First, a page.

As the U.S. economy continues to shift away from the production of goods to the production of knowledge and ideas, the amount of human capital in a region will remain key to its success. Widely varying concentrations of human capital have contributed to increased clustering of economic activity and diverging fortunes of different places. Expanding higher education activity in struggling communities is increasingly being considered as a potential place-based policy that could spur economic growth in these areas. However, the evidence suggests that the establishment of a research university may not be sufficient to transform a local economy.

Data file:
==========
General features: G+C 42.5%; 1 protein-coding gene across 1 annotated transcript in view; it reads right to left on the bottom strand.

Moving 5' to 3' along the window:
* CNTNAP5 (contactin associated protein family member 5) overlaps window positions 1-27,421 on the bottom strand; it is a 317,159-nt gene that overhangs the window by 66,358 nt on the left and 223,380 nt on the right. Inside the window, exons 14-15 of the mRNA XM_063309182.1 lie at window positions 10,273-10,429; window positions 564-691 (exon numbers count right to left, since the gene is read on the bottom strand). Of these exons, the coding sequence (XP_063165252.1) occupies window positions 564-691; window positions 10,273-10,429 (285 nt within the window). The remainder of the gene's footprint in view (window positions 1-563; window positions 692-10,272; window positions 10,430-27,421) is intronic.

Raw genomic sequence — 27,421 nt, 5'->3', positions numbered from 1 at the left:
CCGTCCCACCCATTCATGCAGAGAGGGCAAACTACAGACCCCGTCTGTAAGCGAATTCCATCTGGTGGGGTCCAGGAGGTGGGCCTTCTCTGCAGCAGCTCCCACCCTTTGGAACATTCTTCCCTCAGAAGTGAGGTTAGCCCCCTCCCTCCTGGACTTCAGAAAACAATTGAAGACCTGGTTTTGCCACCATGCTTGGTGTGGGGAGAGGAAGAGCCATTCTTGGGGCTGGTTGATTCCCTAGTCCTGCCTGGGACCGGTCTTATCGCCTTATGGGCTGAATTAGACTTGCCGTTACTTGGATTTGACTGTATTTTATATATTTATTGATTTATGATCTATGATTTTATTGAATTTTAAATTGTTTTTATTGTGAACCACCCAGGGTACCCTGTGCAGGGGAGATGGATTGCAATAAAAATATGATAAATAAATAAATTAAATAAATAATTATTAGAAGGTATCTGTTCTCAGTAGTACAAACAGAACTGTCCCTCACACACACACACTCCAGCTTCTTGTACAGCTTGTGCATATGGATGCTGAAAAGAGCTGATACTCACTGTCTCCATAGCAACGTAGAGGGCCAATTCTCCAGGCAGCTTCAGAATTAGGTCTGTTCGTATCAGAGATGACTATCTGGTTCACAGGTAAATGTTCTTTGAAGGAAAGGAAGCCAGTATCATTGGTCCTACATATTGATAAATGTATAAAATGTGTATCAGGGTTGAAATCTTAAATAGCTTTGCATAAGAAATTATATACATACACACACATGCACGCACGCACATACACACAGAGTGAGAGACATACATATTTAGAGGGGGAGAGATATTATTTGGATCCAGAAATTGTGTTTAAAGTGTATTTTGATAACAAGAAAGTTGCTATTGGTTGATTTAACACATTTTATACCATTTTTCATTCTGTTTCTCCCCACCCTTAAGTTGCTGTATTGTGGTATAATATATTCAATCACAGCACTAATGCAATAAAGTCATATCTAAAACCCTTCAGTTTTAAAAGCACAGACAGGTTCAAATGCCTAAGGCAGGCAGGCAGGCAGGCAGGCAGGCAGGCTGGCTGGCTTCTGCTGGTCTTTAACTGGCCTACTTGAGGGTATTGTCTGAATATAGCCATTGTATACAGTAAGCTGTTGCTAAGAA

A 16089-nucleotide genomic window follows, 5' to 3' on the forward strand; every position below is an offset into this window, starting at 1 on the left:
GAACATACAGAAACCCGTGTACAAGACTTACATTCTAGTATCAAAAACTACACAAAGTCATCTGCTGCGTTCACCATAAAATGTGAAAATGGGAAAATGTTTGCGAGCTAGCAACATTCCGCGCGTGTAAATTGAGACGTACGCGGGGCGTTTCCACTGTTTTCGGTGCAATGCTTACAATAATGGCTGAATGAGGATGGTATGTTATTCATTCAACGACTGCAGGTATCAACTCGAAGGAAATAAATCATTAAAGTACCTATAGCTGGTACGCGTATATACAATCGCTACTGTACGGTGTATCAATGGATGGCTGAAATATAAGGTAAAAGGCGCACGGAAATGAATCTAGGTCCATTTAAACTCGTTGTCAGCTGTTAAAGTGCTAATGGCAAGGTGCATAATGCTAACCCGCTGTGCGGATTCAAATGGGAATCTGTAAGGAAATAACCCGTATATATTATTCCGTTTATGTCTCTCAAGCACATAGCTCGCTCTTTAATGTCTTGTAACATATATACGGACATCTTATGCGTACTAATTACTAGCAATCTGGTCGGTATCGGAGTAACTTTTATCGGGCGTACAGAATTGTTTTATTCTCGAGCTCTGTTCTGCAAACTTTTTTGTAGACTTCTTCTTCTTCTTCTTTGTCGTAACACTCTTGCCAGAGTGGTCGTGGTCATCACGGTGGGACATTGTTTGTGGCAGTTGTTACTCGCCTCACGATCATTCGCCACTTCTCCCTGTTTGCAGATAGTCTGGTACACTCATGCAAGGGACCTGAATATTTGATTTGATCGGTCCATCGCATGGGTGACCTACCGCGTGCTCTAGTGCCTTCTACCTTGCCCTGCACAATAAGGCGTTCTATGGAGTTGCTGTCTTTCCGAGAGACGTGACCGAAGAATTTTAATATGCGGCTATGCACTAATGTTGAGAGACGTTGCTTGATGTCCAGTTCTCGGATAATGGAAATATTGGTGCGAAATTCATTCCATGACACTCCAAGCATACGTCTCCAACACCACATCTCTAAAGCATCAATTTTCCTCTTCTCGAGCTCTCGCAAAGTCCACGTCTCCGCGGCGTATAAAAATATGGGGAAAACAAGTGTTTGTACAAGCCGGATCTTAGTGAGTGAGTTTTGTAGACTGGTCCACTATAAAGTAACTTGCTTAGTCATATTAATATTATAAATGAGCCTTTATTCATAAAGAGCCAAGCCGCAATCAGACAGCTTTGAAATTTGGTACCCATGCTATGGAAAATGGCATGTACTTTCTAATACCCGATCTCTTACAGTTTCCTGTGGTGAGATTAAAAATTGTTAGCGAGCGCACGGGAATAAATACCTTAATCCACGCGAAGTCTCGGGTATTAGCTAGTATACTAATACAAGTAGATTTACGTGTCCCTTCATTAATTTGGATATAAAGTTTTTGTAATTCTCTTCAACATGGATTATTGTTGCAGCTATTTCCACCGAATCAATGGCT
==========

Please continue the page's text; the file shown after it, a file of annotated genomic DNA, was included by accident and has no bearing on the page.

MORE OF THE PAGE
E. Jason Baron, Shawn Kantor, and Alexander Whalley propose that instead of establishing a new research university, lagging communities should focus on transferring productivity-enhancing knowledge to their local employers from existing research universities near their regions. To help achieve this goal, they argue for a regionally targeted expansion of the 1988 Manufacturing Extension Partnership program that would encompass a broader range of sectors.